Roman Empire period authors include Diodorus Siculus, Strabo and Tacitus.
Julius Caesar gives an account of the Celtic tribes of Gaul, while Tacitus describes the Germanic tribes of Magna Germania.
Ethnographers of Late Antiquity such as Agathias of Myrina Ammianus Marcellinus, Jordanes or Theophylact Simocatta give early accounts of the Slavs, the Franks, the Alamanni and the Goths.
Book IX of Isidore's Etymologiae (7th century) treats de linguis, gentibus, regnis, militia, civibus (of languages, peoples, realms, armies and cities).
A number of authors like Diodorus Siculus, Pausanias and Sallust depicts the ancient Sardinian and Corsican peoples.
The 4th century Tabula Peutingeriana records the names of numerous peoples and tribes.
Despite these stratifications it noted the unusually high degree of European homogeneity: "there is low apparent diversity in Europe with the entire continent-wide samples only marginally more dispersed than single population samples elsewhere in the world." The member states of the Council of Europe in 1995 signed the Framework Convention for the Protection of National Minorities.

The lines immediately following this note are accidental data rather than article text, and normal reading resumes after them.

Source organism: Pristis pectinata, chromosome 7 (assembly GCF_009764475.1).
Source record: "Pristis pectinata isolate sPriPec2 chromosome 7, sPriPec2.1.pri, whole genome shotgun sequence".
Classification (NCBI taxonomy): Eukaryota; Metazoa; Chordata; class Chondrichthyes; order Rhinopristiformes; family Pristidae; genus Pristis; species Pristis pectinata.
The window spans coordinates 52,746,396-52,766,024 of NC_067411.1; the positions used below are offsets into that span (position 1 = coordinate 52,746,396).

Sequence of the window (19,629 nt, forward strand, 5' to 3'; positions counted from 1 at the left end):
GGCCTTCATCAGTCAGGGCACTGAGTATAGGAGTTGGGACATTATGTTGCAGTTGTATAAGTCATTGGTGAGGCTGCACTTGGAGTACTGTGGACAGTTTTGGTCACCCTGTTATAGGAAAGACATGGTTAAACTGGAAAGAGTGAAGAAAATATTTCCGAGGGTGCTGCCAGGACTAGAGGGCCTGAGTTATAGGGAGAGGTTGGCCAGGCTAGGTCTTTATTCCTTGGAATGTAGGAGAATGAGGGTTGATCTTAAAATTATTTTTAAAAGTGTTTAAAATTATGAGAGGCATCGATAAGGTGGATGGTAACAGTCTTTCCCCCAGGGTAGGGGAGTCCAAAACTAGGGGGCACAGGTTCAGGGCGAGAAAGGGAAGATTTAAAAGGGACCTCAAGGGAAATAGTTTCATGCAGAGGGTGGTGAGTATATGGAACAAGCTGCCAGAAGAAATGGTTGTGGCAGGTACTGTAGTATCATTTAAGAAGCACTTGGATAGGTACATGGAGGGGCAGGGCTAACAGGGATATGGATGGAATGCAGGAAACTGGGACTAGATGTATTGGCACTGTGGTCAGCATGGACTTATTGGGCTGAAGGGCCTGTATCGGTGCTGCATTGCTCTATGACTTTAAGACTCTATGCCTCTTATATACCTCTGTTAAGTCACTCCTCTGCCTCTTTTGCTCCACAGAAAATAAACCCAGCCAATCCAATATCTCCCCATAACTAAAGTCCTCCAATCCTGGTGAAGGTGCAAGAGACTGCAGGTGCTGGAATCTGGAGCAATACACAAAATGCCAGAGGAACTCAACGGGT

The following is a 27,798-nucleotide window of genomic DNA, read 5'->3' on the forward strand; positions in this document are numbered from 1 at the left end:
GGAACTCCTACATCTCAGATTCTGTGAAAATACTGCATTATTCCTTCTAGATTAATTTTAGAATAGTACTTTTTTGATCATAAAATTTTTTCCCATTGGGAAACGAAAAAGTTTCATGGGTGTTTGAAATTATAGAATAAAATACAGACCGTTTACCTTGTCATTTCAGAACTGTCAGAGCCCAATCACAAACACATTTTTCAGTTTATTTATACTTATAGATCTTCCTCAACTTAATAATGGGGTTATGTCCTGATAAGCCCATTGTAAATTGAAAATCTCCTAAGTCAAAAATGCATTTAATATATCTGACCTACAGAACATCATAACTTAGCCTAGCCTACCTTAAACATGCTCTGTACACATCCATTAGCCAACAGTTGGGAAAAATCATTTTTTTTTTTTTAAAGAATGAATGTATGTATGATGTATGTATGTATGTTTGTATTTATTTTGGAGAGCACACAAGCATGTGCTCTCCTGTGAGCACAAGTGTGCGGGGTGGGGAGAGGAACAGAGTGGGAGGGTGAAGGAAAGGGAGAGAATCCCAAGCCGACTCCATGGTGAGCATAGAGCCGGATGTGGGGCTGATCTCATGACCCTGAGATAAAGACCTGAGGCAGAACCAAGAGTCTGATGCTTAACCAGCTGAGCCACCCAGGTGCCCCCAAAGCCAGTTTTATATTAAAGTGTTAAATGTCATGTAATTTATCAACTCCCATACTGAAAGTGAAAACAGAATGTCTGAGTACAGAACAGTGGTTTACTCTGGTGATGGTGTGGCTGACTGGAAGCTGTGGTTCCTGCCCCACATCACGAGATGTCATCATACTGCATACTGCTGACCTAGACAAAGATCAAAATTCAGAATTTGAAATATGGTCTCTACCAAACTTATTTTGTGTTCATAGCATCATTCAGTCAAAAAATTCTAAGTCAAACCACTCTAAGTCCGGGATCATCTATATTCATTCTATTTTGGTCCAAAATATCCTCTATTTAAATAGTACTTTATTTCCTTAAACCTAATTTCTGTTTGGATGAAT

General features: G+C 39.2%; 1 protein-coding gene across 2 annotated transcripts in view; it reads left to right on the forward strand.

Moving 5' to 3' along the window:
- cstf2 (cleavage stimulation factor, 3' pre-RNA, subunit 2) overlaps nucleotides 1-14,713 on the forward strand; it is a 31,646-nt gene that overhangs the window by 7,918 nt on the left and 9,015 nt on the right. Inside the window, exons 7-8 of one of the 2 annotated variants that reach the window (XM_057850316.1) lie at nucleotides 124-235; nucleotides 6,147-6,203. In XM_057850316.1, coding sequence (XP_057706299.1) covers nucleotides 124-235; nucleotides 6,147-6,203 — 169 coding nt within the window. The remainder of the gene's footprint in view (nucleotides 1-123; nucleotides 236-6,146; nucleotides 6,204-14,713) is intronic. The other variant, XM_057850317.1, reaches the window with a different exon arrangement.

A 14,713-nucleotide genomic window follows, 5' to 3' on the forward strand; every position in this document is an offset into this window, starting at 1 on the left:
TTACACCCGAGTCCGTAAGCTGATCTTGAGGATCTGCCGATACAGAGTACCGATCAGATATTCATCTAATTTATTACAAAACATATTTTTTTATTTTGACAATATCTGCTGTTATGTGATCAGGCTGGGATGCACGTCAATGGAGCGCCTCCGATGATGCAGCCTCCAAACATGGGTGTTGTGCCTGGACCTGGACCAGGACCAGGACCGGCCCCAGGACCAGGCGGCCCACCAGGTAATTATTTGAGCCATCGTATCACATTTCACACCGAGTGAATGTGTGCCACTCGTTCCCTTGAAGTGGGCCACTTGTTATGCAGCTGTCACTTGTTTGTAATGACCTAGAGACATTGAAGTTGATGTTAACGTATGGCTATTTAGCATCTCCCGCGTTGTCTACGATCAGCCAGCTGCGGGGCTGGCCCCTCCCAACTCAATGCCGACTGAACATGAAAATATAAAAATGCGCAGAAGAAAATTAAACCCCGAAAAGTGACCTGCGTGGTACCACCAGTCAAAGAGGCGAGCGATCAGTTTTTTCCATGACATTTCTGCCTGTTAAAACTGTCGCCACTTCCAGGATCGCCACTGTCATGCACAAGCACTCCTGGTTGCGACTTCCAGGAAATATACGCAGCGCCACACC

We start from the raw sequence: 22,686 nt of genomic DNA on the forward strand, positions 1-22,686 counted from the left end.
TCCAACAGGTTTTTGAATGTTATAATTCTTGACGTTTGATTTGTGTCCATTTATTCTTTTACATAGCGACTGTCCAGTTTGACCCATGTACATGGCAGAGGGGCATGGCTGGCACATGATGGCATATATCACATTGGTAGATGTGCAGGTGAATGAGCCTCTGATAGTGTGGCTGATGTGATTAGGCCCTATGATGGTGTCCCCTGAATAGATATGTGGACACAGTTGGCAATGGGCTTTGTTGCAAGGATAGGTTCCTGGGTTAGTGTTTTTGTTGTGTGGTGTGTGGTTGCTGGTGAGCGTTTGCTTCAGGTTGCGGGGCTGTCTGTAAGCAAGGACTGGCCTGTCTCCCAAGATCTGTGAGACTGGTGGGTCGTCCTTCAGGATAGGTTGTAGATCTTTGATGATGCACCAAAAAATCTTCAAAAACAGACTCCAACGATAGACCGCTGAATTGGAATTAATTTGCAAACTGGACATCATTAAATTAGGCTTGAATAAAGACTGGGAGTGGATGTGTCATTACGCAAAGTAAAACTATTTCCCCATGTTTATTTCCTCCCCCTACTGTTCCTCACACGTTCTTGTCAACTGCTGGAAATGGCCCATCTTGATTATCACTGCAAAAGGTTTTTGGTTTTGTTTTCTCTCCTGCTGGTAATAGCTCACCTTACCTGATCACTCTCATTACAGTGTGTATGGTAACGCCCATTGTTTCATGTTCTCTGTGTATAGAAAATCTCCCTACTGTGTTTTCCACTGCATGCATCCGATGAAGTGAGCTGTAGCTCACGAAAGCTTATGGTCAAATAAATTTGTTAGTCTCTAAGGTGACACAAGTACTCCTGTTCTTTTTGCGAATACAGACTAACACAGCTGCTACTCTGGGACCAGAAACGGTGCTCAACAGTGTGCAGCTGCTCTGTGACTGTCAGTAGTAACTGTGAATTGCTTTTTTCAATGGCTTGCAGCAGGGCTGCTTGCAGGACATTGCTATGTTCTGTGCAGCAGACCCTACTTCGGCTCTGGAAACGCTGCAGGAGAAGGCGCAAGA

The beginnings of ethnic geography as an academic subdiscipline lie in the period following World War I, in the context of nationalism, and in the 1930s exploitation for the purposes of fascist and Nazi propaganda so that it was only in the 1960s that ethnic geography began to thrive as a bona fide academic subdiscipline.
The emergence of population genetics further undermined the categorisation of Europeans into clearly defined racial groups.
Saxo Grammaticus and Adam of Bremen give an account of pre-Christian Scandinavia.
The Chronicon Slavorum (12th century) gives an account of the northwestern Slavic tribes.
The Indigenous peoples of Europe are the focus of European ethnology, the field of anthropology related to the various indigenous groups that reside in the nations of Europe.